In the 1960’s researchers at the Utah Water Research Laboratory at Utah State University began investigations into what would become the Cutthroat flume. The goal of the researchers was to develop a flume that overcame the limitations of the Parshall flume in flat gradient applications.
Rectangular Cutthroat flumes are available in four different lengths (18, 36, 54, and 108-inches L) and four throat widths for each length. Trapezoidal Cutthroat flumes come in three different throat widths.
Rectangular Cutthroat flumes have a distinct advantage over similar flumes in that, for a given length, intermediate throat widths can be developed without the need to laboratory or field rate the new flume size.
Cutthroat Flume Materials
Openchannelflow manufactures Cutthroat flumes in a number of different materials:
Aluminum offers is great for portable flumes or remotes sites where it is difficult to bring in material. Light weight and robust of construction, aluminum does cost more than most other materials.
Fiberglass hits the sweet spot for many: it is light weight, cost competitive, and provides good corrosion resistance. For sewage applications, fiberglass is almost exclusively used.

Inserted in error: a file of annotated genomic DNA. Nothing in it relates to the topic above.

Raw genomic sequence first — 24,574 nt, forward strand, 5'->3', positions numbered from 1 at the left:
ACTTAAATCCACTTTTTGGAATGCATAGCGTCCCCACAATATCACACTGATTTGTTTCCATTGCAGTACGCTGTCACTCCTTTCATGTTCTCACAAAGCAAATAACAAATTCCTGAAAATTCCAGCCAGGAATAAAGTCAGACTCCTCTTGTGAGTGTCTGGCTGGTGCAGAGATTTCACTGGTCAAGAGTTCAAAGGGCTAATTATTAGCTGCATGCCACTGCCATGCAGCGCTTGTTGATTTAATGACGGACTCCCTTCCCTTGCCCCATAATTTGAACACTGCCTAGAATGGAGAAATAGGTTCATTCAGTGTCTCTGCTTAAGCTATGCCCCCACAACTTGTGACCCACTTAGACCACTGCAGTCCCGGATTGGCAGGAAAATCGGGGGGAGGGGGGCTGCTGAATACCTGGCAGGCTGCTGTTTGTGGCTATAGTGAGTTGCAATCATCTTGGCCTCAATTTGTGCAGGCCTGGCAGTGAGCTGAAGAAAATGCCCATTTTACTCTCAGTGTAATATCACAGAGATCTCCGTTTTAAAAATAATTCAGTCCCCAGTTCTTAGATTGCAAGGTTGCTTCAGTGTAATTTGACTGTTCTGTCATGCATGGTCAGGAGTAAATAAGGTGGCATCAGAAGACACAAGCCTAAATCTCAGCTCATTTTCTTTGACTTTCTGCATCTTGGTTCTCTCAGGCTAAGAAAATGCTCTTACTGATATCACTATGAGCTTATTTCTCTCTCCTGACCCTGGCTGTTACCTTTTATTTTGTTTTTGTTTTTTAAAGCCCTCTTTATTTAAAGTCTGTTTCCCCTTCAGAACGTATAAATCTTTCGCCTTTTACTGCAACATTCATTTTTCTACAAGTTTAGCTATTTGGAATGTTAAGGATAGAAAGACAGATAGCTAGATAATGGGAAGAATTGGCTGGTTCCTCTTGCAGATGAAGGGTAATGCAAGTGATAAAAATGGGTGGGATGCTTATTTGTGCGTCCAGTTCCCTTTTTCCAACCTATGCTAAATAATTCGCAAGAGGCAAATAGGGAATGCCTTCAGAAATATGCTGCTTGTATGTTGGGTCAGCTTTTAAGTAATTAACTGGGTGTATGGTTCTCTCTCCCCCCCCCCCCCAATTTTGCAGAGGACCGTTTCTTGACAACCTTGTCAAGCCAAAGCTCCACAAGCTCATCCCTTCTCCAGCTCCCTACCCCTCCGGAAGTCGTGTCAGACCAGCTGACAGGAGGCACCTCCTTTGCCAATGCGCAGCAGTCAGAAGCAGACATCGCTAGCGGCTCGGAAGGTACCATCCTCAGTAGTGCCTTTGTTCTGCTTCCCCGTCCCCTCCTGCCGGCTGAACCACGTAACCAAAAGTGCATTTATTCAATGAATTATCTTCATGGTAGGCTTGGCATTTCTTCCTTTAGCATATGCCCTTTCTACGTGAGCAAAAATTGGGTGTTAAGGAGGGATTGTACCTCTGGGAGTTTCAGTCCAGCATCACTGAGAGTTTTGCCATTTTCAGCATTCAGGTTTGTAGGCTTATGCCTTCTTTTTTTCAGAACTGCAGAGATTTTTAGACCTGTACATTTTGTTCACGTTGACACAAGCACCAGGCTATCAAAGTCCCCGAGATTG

When measuring surface waters where cost is the concern, galvanized steel is the material of choice. Although heavy, it's easy to repair and withstands abuse well.
Cutthroat Flume Accessories
Openchannelflow has developed a range of accessories for our Cutthroat flumes to help you customize them to your application needs:
- Piping / end connections
- Flow condition options
- Flow meter mounts
- Sampler / parameter mounts
- Custom configurations (nesting, extended / reduced sidewalls, etc.)
Cutthroat Flume Applications
Cutthroat flume are used in number of different applications:
- Proportional Flow Splitting
- Irrigation Canals
- Water Rights
- Sewage Treatment Plants
- Watershed Monitoring
- Dam Seepage
- Stream Gauging
- Industrial Discharge Monitoring
- Mine Discharge
- Spring Discharge Measurement
Developing the Cutthroat Flume
Prior to the development of the Cutthroat flume, flow on flat gradients presented a problem. The drop though the Parshall flume meant that the flume had to either be elevated above the floor of the channel – creating upstream ponding and overtopping issues – or using that the flume had to be used in a submerged manner (creating measurement and accuracy issues).
Funded by the U.S. Department of the Interior, Office of Water Resources Research, Drs. Skogerboe, Hyatt, Anderson, and Eggleston at the Utah Water Research Laboratory extensively researched issues related to the problem: